Dwyane Wade talks about the win over Orlando
Nobody with the Miami Heat is denying they’re scoreboard watching these days.
With three weeks left in the regular season and the race for third place in the Eastern Conference a four team battle, coach Erik Spoelstra said it’s only human for the Heat to see what Boston, Atlanta and Charlotte are doing. But nowhere at the Heat’s headquarters, Spoelstra said, is there a printed or posted copy of the standings around for players to peruse.
“There’s this thing called the internet,” Spoelstra said. “We don't put up the standings and say we need to get here and look at this team and what they did. We have to focus on what we're doing. I know that probably everybody is saying that. But you can't expect anyone to help you. You need to take matters into your own hands."
It took them a half to get going, but the Heat got what it wanted Friday night against the short-handed Magic, rallying for a 108-97 victory at AmericanAirlines Arena.
Hassan Whiteside had 26 points, 12 rebounds and five blocks in 28 minutes off the bench and Goran Dragic added 22 points, eight assists and his first dunk in a Heat uniform to lead the way for Miami, which improved to 13-6 since the All-Star break.
With the win, the Heat (42-30) picked up a game on the Hornets, who lost in Detroit Friday to fall to 41-31. But Miami gained no ground overall in the standings.
The Heat remains a half-game behind Atlanta (43-30), which beat the Bucks at home Friday to remain in third place in the East. The Celtics, meanwhile, remain fourth in the East because they own the head-to-head tiebreaker with the Heat.
Friday, Miami made its comeback in the third quarter, outscoring Orlando 31-12 in the period. But the rally really started when the players took over the conversation in the halftime locker room and worked out their defensive issues in the first half.
“It was just communicating,” said Dwyane Wade, who had 11 points on 2-of-9 shooting. “Everyone has to be mature enough to take criticism coming their way or if there is a way to do it better. We all have to be open to that, especially this time of year where it is about nothing but finding a way to win ball games. Everyone was receptive to it and went out there and had a great third quarter.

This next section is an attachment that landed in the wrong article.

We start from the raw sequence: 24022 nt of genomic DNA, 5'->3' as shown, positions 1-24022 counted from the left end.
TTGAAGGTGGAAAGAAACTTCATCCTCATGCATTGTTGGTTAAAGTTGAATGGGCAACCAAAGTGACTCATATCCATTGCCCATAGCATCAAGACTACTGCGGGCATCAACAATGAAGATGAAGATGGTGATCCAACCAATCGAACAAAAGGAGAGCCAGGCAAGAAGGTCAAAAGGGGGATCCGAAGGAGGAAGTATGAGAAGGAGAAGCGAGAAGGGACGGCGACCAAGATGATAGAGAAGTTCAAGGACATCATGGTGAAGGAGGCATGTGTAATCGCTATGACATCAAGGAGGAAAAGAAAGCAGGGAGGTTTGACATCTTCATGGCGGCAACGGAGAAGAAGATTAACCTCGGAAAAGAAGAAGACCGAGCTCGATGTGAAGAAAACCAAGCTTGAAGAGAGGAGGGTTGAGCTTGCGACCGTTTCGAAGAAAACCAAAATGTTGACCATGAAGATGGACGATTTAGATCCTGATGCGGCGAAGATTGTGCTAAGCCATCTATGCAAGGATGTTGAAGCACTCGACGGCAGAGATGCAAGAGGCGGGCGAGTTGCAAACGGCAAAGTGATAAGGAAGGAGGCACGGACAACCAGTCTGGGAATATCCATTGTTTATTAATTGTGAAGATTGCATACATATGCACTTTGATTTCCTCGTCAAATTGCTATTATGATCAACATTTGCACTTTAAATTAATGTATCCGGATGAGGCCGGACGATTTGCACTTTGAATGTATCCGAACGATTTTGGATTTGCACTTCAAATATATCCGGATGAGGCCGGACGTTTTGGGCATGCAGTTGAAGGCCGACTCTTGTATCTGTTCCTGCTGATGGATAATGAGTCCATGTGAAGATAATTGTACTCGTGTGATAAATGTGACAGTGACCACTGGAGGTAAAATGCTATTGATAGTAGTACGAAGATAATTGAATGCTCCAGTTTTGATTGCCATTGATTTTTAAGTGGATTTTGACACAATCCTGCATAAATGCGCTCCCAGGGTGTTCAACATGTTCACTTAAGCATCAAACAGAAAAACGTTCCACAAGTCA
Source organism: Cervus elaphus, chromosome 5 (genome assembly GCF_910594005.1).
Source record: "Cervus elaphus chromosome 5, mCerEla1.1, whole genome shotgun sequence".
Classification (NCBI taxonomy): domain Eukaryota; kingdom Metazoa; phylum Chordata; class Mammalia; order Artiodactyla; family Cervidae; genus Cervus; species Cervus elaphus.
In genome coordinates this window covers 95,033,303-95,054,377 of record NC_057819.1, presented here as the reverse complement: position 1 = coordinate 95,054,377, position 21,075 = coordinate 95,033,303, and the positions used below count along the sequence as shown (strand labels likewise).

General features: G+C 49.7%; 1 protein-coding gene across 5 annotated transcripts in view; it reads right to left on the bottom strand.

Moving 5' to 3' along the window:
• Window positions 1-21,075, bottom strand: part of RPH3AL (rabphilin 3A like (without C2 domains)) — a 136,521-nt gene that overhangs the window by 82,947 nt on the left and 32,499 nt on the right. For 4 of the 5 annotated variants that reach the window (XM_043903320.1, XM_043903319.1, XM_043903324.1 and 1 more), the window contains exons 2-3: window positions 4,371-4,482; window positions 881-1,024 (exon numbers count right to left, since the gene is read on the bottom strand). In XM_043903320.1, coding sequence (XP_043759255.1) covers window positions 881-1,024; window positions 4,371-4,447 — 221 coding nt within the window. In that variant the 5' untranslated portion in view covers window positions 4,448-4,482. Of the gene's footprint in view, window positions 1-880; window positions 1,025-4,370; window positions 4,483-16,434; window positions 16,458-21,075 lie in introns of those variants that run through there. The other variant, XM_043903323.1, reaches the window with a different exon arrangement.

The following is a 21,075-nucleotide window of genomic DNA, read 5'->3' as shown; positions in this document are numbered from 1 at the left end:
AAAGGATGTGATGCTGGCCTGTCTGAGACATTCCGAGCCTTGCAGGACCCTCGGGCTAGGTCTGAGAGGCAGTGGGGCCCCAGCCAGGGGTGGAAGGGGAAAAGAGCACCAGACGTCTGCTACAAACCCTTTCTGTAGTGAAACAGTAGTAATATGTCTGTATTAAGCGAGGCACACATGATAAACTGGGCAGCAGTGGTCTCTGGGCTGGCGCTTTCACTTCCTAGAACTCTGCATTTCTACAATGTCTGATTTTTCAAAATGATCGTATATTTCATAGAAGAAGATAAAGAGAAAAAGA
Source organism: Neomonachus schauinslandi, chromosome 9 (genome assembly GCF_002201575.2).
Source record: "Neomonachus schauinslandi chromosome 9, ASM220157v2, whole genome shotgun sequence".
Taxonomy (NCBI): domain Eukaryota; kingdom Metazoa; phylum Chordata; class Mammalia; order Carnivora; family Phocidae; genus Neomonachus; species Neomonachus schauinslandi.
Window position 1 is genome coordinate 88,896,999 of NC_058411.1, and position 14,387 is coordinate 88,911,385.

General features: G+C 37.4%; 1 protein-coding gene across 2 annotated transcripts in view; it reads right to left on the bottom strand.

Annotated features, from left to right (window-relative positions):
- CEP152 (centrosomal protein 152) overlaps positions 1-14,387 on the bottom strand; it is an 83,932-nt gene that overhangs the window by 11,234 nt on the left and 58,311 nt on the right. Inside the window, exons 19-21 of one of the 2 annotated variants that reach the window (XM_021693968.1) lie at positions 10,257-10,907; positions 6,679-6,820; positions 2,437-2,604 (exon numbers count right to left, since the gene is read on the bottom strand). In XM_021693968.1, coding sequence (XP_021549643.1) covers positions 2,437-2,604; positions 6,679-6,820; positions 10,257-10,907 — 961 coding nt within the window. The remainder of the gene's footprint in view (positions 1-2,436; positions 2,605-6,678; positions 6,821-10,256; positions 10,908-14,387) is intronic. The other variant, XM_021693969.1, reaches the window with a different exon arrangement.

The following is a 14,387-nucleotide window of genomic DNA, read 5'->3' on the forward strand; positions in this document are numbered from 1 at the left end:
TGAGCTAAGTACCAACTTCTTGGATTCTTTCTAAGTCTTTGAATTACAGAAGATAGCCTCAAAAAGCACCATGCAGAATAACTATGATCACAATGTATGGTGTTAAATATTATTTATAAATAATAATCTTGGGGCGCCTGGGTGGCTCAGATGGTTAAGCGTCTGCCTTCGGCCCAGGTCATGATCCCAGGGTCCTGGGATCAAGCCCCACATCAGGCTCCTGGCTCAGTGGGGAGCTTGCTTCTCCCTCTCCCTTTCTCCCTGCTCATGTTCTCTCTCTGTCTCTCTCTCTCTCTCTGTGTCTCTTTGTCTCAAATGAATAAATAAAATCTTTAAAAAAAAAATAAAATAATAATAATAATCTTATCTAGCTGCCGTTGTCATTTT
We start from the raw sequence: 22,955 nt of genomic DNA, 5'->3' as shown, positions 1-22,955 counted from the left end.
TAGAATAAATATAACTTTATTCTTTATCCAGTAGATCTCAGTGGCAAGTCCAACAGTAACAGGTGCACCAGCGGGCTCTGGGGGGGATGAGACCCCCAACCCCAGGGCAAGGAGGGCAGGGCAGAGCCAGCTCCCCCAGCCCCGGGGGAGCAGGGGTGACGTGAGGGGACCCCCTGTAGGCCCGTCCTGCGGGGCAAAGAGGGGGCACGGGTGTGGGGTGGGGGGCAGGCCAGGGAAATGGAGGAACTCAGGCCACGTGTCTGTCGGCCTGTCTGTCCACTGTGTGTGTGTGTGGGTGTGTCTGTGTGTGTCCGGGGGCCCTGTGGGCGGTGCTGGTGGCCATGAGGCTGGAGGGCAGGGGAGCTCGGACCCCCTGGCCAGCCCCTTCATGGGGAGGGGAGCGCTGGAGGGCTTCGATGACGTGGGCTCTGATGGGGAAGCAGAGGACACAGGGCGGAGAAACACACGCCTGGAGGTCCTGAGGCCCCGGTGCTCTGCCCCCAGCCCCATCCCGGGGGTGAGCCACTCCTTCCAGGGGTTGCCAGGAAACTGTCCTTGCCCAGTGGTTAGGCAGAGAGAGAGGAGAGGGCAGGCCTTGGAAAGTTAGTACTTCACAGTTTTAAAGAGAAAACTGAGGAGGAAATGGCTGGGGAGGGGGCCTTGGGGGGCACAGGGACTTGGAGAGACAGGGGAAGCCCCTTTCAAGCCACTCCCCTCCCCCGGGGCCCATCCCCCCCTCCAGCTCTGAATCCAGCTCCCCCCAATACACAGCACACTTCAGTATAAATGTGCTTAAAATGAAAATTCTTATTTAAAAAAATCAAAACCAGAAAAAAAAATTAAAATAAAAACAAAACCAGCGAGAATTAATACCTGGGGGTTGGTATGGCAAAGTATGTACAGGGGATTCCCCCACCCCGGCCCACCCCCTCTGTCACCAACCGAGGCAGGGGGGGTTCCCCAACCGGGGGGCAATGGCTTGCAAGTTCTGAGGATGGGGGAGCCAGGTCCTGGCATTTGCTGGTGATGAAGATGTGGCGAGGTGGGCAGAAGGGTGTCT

Amar’e Stoudemire got things rolling offensive early in the third quarter. Miami’s starting center scored seven of his 13 points to get the Heat the lead before rookie Josh Richardson came off the bench and starting hitting three-pointers to create some separation from Orlando.
After Magic point guard Elfrid Payton hit a nine-foot jumper in the lane to trim Miami’s lead to 73-69, Spoelstra called time out with 4:08 left in the quarter. The Heat then closed the quarter on a 12-0 run to take a commanding lead.
Richardson started it with a long three-pointer and then capped the first nine points of the Heat’s run when he stepped past two Magic defenders who came to defend him on the three-point line and zipped a pass to Whiteside under the basket for a dunk.
Richardson finished with 14 points and made three of his five three-pointer attempts. Five Heat players finished in double-figures including Luol Deng, who finished with 10 points and 13 rebounds after he missed Wednesday’s loss in San Antonio with a sore left quad.
"It's what great teams have and we're getting to that level," Deng said of the Heat's improving communication. "Someone misses a coverage or someone is not playing hard, it's not personal. You're still a good person. But at the end of the day for us to win we have to hold each other accountable. I think we're getting to that level now as a team where if we lose games we lose the right way and just leave it all out there."
The Magic, 6-14 since the All-Star break and losers of six in a row, led the Heat 57-54 at the half despite being without leading scorers Nicola Vucevic (groin) and Victor Oladipo (wrist).
Despite being down, the first half felt like a dunking clinic by the Heat. Whiteside had six slams in including four alley-oop dunks on a pair of dishes by Deng and Dragic.
“Luol and Goran threw some really great lobs,” Whiteside said. “It's not just D-Wade anymore. Sometimes I don't know where it's going to come from."”
Still, Whiteside said, the two biggest slams in the first half were by the Heat’s smaller guys.
Dragic, whose teammates have been teasing him all season about the fact he hadn’t dunked yet this season, threw one down with both hands on a fast-break with 10:32 to go in the half. His teammates immediately erupted off the bench in both a bit of laughter and celebration.
"Now I'm 1 of 2 [on dunks], 50 percent from the field,” said Dragic, who in last Saturday’s blowout win over the Cleveland Cavaliers Dragic tried to dunk on a break in the fourth quarter but settled for a layup.
“I'm done dunking."
If Dragic’s slam brought about laughter from the Heat bench, Richardson’s with 3:02 left in the half fired Miami up.
The rookie second round pick, who has managed to make SportsCenter’s Top 10 plays a couple times in the last few weeks with ferocious slams, drove the lane and threw down a nasty one-handed jam over C.J. Watson and drew the foul. But after Richardson made the ensuing free throw to give the Heat a 52-48 lead, the Magic closed the half on a 9-2 run.
“My dunk was OK,” Richardson said. “[Goran’s dunk] was one of the best moments of the year. I was turnt up.”
▪ The start time for the Heat’s April 5th game against Detroit has been moved from 7:30 to 8 p.m. and will be televised nationally on TNT.